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May 30, 2014 6:35 pm
What does Marxism sound like? The question could be the opening line of a tedious undergraduate joke – or the natural extension, perhaps, of ecologist Bryan Pijanowski’s attempt last month to record, through the dissemination of a smartphone app, a complete “global soundscape” in a single day. But no, it seems to be the theme behind a potent development in new music, and this week formed the backdrop for a deliciously provocative line-up at the London Contemporary Music Festival.
The evening, titled “Marxist Chillwave”, began with looped piano improvisations on Wagner’s Ring cycle – a body of work in which the composer’s socialist revolutionary sympathies found some expression – and touched base in the 20th century before showcasing young artists of today.
A series of vox pops gave me some sense of my fellow concertgoers. The majority were new music nuts and aspiring scenesters looking for street cred in a Shoreditch warehouse (yes, I’m guilty on both counts) but an elderly man told me he had come only to hear Luigi Nono’s piece and was keen to get home before the “postmodern decadence” began. It was a young crowd, unfazed by the discomfort of the venue, a former carpet factory, who were there to be challenged, iPhones at the ready.
There was a nod to Cornelius Cardew, a significant British postwar composer known for his Marxist views, with an atmospheric performance of his Red Flag Prelude. But the central question posed by the event was this: what is the sound of the left today?
Indie would be the obvious place to look. In recent decades, musicians across the pop-classical spectrum have gone back to basics, using cheap, low-fi technology to achieve a raw “honest” sound in opposition to commercial pop. The genre known as “chillwave”, characterised by a faded, dreamy nostalgia, has gained traction of late. But growing numbers of artists are seeking to flip this aesthetic on its head, embracing the sounds of a dystopian future – shiny, commercial and digitised – and revelling in the contradictions.
Some have linked this trend to accelerationism, a concept developed by philosopher Nick Land in the early 1990s, which asserts that the only way to combat capitalism is to accelerate its growth and ultimate self-destruction. Whether or not these musicians consider their work to be accelerationist, they share an interest in exposing power structures and an enjoyment of the fine line between artifice and authenticity, between criticism and complicity.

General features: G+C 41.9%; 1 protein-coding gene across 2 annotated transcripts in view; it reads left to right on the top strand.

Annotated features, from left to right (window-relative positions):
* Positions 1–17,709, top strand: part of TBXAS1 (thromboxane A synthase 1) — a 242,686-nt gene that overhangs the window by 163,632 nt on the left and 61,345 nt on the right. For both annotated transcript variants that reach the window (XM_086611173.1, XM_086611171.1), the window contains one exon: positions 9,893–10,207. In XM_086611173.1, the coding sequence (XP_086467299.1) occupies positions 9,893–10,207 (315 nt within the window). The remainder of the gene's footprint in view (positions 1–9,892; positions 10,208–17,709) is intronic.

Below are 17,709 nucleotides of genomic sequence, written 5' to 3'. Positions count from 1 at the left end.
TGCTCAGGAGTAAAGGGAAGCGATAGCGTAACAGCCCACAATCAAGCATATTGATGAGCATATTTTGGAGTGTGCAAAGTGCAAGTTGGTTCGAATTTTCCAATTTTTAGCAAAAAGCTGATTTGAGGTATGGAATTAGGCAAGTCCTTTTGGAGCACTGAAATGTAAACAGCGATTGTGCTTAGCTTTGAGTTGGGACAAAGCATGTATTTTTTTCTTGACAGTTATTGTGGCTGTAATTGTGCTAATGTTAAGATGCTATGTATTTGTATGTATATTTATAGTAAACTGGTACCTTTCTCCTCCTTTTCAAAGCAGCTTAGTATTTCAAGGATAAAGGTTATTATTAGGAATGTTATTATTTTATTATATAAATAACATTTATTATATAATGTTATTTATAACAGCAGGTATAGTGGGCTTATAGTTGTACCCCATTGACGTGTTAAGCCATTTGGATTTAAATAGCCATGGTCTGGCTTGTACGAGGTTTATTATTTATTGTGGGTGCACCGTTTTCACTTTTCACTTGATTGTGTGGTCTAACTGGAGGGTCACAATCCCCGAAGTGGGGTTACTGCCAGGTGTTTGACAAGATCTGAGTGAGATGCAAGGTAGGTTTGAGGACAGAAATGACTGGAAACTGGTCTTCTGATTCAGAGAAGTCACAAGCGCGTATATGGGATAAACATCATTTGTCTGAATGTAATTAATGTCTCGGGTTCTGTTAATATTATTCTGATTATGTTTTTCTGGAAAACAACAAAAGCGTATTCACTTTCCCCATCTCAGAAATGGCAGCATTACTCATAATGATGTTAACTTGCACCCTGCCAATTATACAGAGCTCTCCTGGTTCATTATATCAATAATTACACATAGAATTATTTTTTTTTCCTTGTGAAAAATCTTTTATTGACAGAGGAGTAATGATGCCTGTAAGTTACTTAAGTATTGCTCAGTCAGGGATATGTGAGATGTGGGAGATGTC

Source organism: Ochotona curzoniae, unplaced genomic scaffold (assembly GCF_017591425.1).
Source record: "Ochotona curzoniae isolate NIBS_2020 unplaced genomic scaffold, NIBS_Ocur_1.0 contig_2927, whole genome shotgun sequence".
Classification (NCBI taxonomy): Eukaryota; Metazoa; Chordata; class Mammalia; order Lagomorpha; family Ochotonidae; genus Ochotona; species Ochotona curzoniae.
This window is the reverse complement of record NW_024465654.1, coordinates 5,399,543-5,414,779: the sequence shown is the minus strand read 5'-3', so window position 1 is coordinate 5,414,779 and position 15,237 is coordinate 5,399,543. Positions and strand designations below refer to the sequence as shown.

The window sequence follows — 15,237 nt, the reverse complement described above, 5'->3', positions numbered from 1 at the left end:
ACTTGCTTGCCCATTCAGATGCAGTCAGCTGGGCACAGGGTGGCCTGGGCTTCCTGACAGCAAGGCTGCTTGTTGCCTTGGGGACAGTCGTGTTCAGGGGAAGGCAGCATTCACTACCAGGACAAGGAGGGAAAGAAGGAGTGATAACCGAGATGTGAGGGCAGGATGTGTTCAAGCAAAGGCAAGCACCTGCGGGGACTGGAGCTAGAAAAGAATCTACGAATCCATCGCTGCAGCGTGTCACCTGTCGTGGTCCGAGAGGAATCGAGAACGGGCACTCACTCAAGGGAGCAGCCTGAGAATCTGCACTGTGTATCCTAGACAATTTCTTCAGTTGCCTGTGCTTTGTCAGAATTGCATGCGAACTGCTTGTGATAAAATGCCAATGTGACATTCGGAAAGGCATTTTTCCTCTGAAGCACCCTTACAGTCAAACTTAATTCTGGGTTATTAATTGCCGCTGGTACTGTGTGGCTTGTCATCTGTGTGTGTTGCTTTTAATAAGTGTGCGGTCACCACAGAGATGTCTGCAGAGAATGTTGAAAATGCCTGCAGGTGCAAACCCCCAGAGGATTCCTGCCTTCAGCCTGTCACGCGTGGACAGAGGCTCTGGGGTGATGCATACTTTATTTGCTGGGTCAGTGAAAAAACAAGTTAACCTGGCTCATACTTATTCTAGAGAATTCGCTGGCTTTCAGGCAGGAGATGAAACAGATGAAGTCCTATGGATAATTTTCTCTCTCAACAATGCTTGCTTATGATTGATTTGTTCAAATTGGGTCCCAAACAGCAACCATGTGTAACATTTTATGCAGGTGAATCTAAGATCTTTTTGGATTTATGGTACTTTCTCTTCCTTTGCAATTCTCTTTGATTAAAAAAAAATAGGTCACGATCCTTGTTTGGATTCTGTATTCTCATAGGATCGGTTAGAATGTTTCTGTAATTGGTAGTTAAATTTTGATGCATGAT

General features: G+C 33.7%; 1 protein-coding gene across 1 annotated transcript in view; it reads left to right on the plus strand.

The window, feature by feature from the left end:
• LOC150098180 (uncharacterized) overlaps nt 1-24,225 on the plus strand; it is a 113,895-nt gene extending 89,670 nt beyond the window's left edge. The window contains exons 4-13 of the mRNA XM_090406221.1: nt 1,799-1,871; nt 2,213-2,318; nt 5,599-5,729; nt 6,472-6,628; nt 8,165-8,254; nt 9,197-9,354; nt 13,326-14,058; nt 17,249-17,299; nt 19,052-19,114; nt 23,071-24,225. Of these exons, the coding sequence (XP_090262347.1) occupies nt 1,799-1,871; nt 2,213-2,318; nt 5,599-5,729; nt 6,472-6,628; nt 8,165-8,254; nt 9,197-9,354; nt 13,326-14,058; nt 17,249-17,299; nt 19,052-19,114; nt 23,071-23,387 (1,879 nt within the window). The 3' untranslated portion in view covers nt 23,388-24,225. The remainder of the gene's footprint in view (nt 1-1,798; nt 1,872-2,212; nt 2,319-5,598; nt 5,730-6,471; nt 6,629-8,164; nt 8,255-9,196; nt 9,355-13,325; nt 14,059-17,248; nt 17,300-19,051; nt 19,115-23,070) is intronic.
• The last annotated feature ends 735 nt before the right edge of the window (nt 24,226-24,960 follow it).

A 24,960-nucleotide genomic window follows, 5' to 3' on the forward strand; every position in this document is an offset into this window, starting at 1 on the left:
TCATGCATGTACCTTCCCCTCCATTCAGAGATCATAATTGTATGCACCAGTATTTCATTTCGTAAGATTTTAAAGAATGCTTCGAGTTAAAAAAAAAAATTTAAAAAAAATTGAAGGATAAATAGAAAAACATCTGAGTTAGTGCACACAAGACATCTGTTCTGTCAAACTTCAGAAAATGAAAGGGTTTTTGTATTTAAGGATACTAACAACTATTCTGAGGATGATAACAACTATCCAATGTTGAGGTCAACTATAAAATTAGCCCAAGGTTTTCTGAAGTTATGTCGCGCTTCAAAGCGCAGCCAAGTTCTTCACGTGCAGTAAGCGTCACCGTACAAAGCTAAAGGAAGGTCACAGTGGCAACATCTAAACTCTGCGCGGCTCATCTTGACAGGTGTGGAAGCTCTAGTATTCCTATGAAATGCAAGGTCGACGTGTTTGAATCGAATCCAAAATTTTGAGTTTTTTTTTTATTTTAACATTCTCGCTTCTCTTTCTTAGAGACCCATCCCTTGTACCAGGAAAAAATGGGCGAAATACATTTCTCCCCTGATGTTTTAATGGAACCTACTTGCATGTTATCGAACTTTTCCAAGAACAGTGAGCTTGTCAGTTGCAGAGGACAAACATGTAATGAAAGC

Cue Johannes Kreidler’s Fremdarbeit (Outsourcing), a four-movement piece that he “outsourced” to two Asian collaborators. Fascinated by property rights, Kreidler first created two pieces of work out of pop and classical samples, then commissioned a Chinese composer and an Indian computer programmer to plagiarise his work for fees of $15 and $30 respectively.
“Some might say it’s not my music, but it is my music – I own the patent,” the composer concluded in a sarcastic, deadpan style. And we laughed, despite ourselves.
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Fatima Al Qadiri is another artist who examines systems of power. An EP of 2011 includes “Vatican Vibes”, a slick dance track inspired by the motifs of computer game soundtracks, and accompanied by a video in which a holy war is fought in the same style (“Select pontiff . . .”, “Commencing consecration . . .”). Her new album Asiatisch borrows from tracks including “We are Siamese” from Disney’s Lady and the Tramp, to expose stereotypes about imagined China.
For this live set Al Qadiri presented Industrial Patterns: SameSame Soundtrack for Fashion, a video showing models posing in strange, androgynous outfits overlaid with repetitive synth rhythms, the flat voice of a catwalk commentator and the “ker-ching” of cash registers. Thrillingly sinister, the piece then segued into YouTube footage of Asian clothing factory workers dwarfed by mounds of fabric; the audience collectively shivered.
Earlier this month I attended a May Day march on Dalston, east London, organised by music label Nonclassical. In the back room of a grungy pub we heard Thom Andrewes’ White-Haired Boy, an opera about Boris Johnson composed using samples from campaign videos on the London mayor’s YouTube channel. The evening had begun in nearby Gillett Square, with the Riot Ensemble thrashing their way through Louis Andriessen’s Workers Union (1975), which references labour movements “where the members . . . want to reach their goal in a persistent, hard-headed but difficult matter” and is scored for any group of loud instruments with no exact pitches, resulting in a rich cacophony of thumping beats and dirty chords.
The crowd listened politely. It wasn’t clear if the man sheltering under an RAB Capital umbrella (advertising the hedge fund best known for its disastrous bet on the recovery of Northern Rock) was a champagne revolutionary, or a protester in search of a provocative gesture. But a grey-haired woman at the front pumped her fists and whooped as the piece came to its angry finale. It was poignant moment, a throwback to the days of earnest and idealistic expression, and a jolt out of the conflicted present, where the prevailing trend dictates: if you can’t beat it, join it – and push it as hard and fast as you can.
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